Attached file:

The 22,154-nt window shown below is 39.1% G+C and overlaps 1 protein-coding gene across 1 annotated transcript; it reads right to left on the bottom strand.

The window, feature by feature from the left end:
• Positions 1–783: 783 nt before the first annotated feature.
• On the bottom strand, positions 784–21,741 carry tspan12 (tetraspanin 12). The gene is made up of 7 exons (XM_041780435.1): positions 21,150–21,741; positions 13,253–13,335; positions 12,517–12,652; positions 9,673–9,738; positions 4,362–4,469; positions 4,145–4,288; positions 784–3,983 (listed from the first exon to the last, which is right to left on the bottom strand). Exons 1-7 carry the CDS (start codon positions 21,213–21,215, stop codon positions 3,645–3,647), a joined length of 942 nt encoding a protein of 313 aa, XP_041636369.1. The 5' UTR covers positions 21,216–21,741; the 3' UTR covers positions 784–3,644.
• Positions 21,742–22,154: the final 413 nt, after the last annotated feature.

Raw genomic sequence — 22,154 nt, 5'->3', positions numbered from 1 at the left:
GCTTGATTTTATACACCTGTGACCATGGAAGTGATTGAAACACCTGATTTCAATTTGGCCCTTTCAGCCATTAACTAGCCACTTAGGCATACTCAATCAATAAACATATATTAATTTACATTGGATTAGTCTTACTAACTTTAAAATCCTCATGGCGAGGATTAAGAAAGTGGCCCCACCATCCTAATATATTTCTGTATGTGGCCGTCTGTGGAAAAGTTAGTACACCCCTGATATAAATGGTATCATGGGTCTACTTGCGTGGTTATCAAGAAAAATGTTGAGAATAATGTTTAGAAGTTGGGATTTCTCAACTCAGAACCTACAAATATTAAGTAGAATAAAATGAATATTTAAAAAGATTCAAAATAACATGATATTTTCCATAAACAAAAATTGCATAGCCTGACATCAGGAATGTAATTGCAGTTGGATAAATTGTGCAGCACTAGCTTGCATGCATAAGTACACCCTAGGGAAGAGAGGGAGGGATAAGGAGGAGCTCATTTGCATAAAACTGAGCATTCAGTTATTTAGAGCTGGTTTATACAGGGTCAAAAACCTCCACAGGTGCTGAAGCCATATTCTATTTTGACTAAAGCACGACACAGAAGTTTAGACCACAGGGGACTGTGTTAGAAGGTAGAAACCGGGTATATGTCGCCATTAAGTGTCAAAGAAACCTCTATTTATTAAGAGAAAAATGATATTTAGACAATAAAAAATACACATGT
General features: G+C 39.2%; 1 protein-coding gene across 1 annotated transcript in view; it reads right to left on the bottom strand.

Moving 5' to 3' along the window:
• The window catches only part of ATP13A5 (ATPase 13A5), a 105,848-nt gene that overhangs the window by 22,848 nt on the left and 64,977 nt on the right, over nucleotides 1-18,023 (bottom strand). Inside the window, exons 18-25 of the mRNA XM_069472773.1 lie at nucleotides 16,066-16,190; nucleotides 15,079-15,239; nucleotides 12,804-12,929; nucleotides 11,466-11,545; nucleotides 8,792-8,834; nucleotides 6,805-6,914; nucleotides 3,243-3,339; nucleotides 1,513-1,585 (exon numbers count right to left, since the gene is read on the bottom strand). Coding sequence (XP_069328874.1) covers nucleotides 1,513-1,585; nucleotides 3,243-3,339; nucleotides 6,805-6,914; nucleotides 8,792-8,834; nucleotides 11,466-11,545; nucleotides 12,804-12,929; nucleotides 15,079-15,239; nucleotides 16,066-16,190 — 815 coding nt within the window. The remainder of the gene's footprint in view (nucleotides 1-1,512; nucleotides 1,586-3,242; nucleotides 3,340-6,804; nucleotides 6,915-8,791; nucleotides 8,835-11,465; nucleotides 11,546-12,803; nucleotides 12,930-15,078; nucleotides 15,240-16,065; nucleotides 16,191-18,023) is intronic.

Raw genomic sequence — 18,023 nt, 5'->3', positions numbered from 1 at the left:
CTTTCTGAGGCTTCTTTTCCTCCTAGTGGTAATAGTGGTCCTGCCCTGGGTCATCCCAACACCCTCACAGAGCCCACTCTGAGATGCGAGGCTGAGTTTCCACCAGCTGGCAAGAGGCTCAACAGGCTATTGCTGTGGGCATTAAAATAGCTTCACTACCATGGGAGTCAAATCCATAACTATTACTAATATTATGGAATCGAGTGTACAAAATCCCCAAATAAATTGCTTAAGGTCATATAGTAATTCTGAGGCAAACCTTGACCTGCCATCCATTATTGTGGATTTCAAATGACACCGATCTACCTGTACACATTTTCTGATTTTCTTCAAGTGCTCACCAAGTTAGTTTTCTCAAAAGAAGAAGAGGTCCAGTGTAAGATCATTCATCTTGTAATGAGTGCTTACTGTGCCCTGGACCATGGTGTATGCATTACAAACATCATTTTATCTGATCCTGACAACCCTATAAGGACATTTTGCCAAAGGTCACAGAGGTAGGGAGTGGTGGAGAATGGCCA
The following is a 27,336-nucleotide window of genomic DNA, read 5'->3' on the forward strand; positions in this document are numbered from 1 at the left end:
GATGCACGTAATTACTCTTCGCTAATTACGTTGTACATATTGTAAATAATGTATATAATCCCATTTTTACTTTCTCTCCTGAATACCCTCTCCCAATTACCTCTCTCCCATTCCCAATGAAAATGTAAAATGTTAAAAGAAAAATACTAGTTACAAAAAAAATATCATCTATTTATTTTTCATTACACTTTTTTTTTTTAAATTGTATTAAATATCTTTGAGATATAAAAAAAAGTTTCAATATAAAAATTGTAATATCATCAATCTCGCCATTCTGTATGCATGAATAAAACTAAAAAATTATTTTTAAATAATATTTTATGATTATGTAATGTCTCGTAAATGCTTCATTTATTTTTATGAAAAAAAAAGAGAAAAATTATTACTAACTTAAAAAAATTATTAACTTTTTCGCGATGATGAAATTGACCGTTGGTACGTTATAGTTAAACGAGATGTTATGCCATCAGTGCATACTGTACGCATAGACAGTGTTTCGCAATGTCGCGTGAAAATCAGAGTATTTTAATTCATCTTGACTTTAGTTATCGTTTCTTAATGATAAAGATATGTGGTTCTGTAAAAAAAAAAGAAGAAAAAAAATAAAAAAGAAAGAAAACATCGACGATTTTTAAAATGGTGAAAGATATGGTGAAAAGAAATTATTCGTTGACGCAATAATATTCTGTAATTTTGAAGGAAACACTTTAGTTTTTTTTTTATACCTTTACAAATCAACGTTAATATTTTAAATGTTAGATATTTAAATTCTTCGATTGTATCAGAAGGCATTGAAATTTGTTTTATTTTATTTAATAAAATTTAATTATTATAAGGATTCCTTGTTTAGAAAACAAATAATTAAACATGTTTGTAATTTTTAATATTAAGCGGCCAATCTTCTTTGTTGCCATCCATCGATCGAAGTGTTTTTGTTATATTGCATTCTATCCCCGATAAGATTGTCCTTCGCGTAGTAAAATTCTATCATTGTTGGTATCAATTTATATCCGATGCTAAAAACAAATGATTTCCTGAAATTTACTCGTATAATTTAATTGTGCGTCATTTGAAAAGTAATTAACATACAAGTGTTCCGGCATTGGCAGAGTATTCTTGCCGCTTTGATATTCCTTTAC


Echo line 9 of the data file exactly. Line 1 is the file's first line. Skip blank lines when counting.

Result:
Moving 5' to 3' along the window: